•The establishment of the YFHCS coordination centre, introduction of the YFHCS coordination and case management function in the municipality. The YFHCS coordinator, along with his other functions, is organising the “low-threshold”, case management and health services, i.e. assessing the health needs of the arrived young person, providing a plan for the provision of services, helping the young person in contacting health care institutions or other non‑health institutions and maintaining regular contact with the young person until his/her health problem is resolved;

•The establishment of the YFHCS institutional and functional network in the municipality, whose mission is to provide health services (health promotion, prevention, treatment, monitoring, counselling) to young people, is described in 6 formalised YFHCS algorithms (detailing which experts, in which institutions, as well as when and what kind of target services for groups of young people are provided). One of the algorithms is to reduce the negative health effects of sexually transmitted diseases and unplanned pregnancies. It can be found;

•The management of the national innovative youth health web-portal,, where young people can find reliable, systematic, easily accessible and appealing information provided by experts for health promotion and empowering young people to choose a healthy lifestyle. The following sections are dedicated for reproductive health in the portal: “Contraception” (, “Sexual relations” (, and “Sexually transmitted diseases” (

114.In addition, the municipalities that implement the YFHCS model organise training for supervisors, youth events, and parenting training (for example, how to talk with young people about sexual and reproductive health issues). Although the YFHCS model was only released in September 2015, the YFHCS services have been received by 4,760 persons, and nearly 55,000 young people (14–29 years old) participated in health promotion events and training. The number of portal visitors has reached almost 36 thousand and is steadily increasing. Although the implementation of the projects ended on 30 April 2017, all 12 municipalities are committed to continuing these activities and are successfully doing so. Furthermore, in order to ensure the continuity of the initiated activities and the development of the YFHCS, the Centre for Health Education and Prevention has been assigned to serve as the portal administrator and the regional and national portal coordinator.

115.Concerning part 37 of the Recommendations for Lithuania. Legislative proposals that limit women’s right to safe and legal abortion, were not adopted in 2011–2017. On 14 September 2016, the Seimas passed the Law on Assisted Insemination. In 2014, the Lithuanian Obstetrics and Gynaecology Society updated the Methodology for diagnosis and treatment of infertility, followed by all healthcare professionals. On 14 January 2015, this methodology was published on the MoH website:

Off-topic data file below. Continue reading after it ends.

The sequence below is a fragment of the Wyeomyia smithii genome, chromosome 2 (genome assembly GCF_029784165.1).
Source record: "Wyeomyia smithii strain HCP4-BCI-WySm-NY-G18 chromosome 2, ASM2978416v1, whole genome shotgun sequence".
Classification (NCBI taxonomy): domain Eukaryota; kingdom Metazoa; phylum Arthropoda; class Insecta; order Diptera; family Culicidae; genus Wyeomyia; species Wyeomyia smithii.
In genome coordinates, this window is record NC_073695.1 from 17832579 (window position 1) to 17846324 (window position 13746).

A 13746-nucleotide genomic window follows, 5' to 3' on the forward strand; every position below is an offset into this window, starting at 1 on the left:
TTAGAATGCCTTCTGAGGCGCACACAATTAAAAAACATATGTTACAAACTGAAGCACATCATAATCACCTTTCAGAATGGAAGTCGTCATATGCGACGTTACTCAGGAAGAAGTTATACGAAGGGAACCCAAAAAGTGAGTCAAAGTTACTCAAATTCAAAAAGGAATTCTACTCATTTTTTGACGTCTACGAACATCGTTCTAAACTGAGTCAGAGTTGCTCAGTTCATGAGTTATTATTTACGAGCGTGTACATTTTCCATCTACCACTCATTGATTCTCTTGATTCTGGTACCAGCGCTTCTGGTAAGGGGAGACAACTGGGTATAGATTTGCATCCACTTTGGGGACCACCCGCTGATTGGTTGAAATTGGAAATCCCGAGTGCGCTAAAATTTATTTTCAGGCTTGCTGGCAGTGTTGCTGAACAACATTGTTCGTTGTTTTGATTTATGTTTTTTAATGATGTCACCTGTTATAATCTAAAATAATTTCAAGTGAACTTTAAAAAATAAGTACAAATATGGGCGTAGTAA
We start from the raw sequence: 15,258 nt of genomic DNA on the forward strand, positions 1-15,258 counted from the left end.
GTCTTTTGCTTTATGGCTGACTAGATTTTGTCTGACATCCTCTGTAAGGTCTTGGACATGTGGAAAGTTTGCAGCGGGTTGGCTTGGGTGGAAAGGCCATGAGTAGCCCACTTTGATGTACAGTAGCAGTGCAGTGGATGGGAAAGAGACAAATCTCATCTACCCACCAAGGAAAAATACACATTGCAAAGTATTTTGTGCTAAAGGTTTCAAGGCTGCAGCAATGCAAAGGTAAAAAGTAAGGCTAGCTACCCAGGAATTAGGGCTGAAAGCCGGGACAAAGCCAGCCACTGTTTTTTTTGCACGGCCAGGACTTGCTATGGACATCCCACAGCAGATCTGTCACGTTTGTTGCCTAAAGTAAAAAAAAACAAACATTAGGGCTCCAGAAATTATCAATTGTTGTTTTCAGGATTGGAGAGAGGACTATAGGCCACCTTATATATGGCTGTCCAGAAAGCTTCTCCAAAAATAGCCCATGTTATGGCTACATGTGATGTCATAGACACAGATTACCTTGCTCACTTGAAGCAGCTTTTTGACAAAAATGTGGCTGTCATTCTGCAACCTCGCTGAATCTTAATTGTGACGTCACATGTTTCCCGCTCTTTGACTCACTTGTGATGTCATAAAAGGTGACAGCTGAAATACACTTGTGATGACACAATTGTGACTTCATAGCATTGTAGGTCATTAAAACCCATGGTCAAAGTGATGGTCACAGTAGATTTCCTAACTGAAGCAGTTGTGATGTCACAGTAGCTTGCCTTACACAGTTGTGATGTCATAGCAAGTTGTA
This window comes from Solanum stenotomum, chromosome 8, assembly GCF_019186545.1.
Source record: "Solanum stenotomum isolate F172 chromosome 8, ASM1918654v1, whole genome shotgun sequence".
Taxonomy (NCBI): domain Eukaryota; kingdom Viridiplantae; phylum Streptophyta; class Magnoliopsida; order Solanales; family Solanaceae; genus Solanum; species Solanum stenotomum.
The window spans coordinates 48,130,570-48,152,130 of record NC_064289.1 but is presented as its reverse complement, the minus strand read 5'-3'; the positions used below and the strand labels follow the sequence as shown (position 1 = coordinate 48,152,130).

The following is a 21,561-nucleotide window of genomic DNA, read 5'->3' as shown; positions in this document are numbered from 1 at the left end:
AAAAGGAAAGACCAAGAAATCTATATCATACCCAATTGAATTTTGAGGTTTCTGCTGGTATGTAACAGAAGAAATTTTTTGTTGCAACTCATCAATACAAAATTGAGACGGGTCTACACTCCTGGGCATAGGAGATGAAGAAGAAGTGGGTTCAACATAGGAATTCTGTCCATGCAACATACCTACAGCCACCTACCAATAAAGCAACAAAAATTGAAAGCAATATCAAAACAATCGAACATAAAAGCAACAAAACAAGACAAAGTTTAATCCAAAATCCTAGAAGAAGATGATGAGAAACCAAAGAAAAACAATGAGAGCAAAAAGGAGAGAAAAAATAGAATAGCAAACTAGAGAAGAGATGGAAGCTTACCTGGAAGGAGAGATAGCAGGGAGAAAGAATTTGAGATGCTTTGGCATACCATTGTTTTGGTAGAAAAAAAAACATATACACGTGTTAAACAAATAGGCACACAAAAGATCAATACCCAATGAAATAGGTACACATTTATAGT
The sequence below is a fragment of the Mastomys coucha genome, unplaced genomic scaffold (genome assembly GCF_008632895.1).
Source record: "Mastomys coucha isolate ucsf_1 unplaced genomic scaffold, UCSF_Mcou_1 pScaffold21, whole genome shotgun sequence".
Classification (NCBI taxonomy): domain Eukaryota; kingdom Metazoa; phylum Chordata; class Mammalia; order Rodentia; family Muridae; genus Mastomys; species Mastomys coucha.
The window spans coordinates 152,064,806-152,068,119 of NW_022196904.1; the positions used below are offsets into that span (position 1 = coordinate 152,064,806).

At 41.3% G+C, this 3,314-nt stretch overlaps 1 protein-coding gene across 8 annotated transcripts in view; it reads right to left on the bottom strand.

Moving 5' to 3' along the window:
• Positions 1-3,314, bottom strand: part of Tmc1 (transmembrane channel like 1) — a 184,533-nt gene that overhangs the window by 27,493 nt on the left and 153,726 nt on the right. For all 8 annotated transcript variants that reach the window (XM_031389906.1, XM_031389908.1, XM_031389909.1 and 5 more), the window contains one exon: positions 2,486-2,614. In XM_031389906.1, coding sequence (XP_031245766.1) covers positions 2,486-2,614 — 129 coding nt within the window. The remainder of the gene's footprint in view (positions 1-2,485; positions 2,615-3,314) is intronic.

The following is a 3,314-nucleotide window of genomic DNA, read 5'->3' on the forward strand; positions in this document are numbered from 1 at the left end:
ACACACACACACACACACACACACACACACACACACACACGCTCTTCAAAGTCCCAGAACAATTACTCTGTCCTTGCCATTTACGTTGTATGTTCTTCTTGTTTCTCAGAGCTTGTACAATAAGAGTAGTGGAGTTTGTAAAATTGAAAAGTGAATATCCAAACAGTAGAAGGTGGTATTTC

116.Reproductive health services provided by family doctors gynaecologists are free of charge and are accessible to all insured patients, including those insured from state funds. A family doctor, obstetrician, or gynaecologist whom a patient is visiting, can provide information on modern contraceptive methods and prescribe them. The Contraceptive methodology prepared by the members of the Lithuanian Obstetrician Gynaecologists Society was published on the MoH website at the end of 2016. It is available to all healthcare professionals. A significant decrease in the number of abortions at the requested by women can also be considered as an indirect indicator of an increase in commonly used methods of contraception. During the last 7 years, the rate of abortions at a woman’s request has dropped more than one and a half times (Annex 29). The number of young women (15–19 years old) giving birth is dropping (Annex 30).

117.In 2016, a market and public opinion research company, Spinter Tyrimai, commissioned by the MoH, conducted a study on the awareness and availability of contraceptives. The study found that women aged 18–35, respondents with top-level education, and metropolitan residents know more about contraception options. According to the study, male contraceptives are known by 97 percent, hormonal contraceptive pills by 57 percent, hormonal uterine spirals by 41 percent, and hormonal emergency contraception by 36 percent of the respondents. Higher availability of contraceptives was reported by respondents of 26–35 years of age and urban people. 43 percent of the respondents indicated that they have access to many of the classic or even the most modern contraceptives, and only 1 percent of respondents reported difficulty in accessing contraceptives. 45 percent of respondents found this question to be irrelevant. Almost half (48 percent) of the respondents who reported difficulty in accessing contraceptives have said that modern contraceptives are too expensive. 29 percent of respondents stated that there was a lack of information on these tools. 16 percent said that the number of facilities where they can conveniently obtain contraceptives is insufficient or too few.